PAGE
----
Look back at pages 20, 26, 28. Consider some of the strategies Joelito and the protesters used to voice their ideas. (Protest, Boycotting, and Supporting a friend). Print copies of each page and have students re-read in groups to identify what strategy activists used to fight against something they thought wasn’t right.

Independent Practice:

Students journal about a time they have stood up for someone who experienced injustice or was treated unfairly. Draft a list with them before they go off to write. Encourage them to think about unfairness within their own classrooms, school, and then community.

Anticipated misconceptions or questions (If kids say…):

“This is confusing. Why do the TV reporters say think that increasing wages with increase the cost of burgers?” Draw a map for students showing them how the money a company makes is distributed. Use a visual and actual amounts to show them how much the worker makes, how much a burger costs, and how much the company gets when they sell the burger.

“But if he wants to eat dinner with his family, and he’s hungry, he should be able to.” Encourage them to consider that some other restaurants paid their workers fairly.

“I can’t think of anything to journal about.” Encourage them to think small, what is a time they helped a friend who was upset? Even small acts help to create a positive community.

Ideas for Modifications/Differentiation:

  • Give students a graphic organizer to chart events in the story to help them with analysis and main ideas in the text.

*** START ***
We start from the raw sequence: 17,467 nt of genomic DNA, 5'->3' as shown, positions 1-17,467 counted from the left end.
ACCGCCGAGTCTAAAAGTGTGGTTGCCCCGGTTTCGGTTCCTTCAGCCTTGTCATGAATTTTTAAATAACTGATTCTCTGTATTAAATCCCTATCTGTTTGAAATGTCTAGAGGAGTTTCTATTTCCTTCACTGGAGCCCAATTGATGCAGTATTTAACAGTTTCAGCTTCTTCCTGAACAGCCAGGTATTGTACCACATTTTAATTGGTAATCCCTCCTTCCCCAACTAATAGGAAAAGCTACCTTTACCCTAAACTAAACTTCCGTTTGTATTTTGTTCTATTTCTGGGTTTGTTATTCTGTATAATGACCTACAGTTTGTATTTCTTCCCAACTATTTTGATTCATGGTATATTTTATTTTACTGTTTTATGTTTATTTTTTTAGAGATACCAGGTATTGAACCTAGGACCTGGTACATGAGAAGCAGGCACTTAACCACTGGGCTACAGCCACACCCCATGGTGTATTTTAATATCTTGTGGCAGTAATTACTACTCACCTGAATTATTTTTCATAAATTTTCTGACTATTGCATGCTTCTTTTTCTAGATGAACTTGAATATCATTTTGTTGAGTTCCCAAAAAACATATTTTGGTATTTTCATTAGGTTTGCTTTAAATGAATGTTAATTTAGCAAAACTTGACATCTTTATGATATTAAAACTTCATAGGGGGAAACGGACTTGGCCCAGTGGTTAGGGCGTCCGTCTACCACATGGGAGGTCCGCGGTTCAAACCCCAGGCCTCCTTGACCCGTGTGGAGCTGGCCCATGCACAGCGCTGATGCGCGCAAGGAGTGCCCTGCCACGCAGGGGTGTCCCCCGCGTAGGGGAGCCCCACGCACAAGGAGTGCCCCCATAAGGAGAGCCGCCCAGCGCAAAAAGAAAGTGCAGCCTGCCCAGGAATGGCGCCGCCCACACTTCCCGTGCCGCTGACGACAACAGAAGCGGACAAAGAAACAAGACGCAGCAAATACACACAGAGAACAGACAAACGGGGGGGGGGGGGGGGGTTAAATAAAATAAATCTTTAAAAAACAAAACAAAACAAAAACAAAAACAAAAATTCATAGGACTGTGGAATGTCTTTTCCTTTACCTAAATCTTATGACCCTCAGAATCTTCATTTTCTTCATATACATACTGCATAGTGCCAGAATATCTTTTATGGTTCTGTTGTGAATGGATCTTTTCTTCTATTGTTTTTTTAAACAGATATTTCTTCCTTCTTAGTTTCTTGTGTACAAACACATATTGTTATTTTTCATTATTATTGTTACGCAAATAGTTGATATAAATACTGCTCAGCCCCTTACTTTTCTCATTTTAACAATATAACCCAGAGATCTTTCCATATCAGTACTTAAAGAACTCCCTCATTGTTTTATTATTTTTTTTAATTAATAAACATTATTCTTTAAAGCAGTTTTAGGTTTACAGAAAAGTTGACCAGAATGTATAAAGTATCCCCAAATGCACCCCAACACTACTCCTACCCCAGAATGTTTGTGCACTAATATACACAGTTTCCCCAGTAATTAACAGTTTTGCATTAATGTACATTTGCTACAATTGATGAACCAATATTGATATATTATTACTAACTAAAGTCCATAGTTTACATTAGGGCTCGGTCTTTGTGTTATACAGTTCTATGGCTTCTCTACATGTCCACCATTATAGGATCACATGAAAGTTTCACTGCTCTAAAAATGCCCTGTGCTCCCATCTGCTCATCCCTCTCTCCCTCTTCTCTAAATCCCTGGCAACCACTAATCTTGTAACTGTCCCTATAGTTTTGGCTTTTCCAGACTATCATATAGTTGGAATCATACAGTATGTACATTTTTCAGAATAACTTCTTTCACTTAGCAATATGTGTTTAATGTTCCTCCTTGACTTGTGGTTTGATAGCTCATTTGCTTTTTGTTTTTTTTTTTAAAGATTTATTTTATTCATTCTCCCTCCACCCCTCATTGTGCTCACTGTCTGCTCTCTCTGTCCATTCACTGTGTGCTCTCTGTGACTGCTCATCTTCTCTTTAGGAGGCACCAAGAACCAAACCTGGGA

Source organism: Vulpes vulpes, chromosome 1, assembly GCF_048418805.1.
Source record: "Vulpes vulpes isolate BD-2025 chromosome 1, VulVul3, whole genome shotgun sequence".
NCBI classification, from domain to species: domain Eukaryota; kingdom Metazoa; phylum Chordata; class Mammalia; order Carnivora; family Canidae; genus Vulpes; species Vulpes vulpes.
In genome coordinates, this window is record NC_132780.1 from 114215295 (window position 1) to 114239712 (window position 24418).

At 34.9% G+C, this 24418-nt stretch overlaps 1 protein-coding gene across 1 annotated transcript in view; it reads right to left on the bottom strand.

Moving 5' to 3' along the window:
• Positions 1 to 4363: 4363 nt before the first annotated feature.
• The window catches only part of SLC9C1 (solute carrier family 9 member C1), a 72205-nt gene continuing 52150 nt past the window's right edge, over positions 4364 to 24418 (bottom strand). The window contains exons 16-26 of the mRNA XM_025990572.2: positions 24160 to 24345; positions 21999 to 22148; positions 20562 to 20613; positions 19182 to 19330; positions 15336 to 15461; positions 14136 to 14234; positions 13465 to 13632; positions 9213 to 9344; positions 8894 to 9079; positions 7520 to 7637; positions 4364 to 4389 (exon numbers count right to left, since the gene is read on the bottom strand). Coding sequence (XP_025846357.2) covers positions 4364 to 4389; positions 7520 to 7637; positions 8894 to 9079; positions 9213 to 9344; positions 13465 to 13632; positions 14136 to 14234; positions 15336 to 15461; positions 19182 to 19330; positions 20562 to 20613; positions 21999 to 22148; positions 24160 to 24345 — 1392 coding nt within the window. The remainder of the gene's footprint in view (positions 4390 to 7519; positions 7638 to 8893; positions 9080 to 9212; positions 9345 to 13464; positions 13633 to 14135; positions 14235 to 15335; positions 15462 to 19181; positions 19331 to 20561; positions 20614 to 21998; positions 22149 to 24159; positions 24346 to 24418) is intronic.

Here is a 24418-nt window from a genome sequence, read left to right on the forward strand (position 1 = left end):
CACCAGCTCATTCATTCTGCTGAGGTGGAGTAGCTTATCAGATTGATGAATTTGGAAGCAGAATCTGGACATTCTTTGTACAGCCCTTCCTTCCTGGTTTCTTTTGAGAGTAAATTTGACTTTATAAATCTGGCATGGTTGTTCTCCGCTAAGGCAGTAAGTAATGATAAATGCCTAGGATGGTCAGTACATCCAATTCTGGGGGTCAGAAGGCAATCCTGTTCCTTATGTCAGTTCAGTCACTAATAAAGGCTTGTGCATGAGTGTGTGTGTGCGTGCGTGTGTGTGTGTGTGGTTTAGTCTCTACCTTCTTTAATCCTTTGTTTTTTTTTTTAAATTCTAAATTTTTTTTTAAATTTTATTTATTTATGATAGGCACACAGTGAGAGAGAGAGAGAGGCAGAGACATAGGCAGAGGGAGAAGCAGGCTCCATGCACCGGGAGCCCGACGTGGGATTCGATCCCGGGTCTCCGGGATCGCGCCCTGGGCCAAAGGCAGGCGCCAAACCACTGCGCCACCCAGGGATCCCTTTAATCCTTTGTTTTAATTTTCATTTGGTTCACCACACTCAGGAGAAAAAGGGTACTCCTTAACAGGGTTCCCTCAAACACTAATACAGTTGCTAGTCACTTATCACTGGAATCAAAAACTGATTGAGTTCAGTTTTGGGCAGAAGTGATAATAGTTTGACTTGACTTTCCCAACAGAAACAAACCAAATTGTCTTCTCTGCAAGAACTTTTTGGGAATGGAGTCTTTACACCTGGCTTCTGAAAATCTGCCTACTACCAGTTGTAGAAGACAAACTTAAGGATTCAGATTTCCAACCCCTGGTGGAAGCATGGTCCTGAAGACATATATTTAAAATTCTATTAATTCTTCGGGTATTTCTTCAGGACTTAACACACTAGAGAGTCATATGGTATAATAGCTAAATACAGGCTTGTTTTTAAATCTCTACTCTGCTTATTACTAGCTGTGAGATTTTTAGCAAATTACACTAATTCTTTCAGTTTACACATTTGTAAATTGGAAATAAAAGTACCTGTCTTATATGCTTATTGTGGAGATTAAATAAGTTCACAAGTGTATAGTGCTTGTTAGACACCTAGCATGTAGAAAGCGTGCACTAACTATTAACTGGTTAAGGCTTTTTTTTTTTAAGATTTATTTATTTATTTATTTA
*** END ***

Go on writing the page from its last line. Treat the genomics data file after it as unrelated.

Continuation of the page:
• Provide students with a copy of the text to support them in more carefully considering text support.
  • For further support with vocabulary create images on a powerpoint to show students as you read.
  • Give students a bank of ideas to use as they journal to help them brainstorm.
  • Provide students with a graphic organizer to brainstorm their idea and ways this created change (cause and effect structure).

Share/Closing:

  • Have students share out what they journaled about. Record their ideas on chart paper in a web as – Suggestions for Activists in _____ (add your classroom name, school, or neighborhood).
  • Encourage students to think about ideas they haven’t tried that they might want to or share out ideas they got from other students that they want to try in their community.

Activist Extension:

  • Online research of current labor issues (Fight For $15). Think about companies that are not paying their workers a fair wage. Students can write letters of concern to local officials or directly to the company expressing their concerns and giving ideas to change it.
  • Comparing fair wages in the United States to labor issues in other countries. Students can write articles to share with the school or family members about these conditions and encouraging steps others can take to finding alternative products or companies that use fair wages.
  • Draw parallels to other major protests for workers rights such as Cesar Chavez. Reread page 24 of the book as a way to introduce the fight, and build students understanding of fair wages.